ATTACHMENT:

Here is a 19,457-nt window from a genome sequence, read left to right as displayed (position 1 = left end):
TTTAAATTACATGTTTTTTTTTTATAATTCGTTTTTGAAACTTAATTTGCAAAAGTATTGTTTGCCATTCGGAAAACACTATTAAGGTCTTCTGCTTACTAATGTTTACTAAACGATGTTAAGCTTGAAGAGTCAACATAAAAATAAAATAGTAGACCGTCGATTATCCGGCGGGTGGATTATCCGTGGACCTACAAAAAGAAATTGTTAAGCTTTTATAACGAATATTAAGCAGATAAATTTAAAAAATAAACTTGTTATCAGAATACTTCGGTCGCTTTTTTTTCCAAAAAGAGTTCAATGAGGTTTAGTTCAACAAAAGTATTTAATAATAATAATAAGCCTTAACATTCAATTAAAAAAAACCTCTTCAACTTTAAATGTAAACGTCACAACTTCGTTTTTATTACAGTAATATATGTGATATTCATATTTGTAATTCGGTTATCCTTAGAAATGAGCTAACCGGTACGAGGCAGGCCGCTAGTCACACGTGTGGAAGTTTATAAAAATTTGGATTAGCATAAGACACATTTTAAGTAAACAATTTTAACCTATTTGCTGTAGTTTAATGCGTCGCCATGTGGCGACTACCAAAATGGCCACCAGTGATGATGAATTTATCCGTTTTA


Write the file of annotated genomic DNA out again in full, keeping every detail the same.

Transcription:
Here is a 19,457-nt window from a genome sequence, read left to right as displayed (position 1 = left end):
TTTAAATTACATGTTTTTTTTTTATAATTCGTTTTTGAAACTTAATTTGCAAAAGTATTGTTTGCCATTCGGAAAACACTATTAAGGTCTTCTGCTTACTAATGTTTACTAAACGATGTTAAGCTTGAAGAGTCAACATAAAAATAAAATAGTAGACCGTCGATTATCCGGCGGGTGGATTATCCGTGGACCTACAAAAAGAAATTGTTAAGCTTTTATAACGAATATTAAGCAGATAAATTTAAAAAATAAACTTGTTATCAGAATACTTCGGTCGCTTTTTTTTCCAAAAAGAGTTCAATGAGGTTTAGTTCAACAAAAGTATTTAATAATAATAATAAGCCTTAACATTCAATTAAAAAAAACCTCTTCAACTTTAAATGTAAACGTCACAACTTCGTTTTTATTACAGTAATATATGTGATATTCATATTTGTAATTCGGTTATCCTTAGAAATGAGCTAACCGGTACGAGGCAGGCCGCTAGTCACACGTGTGGAAGTTTATAAAAATTTGGATTAGCATAAGACACATTTTAAGTAAACAATTTTAACCTATTTGCTGTAGTTTAATGCGTCGCCATGTGGCGACTACCAAAATGGCCACCAGTGATGATGAATTTATCCGTTTTA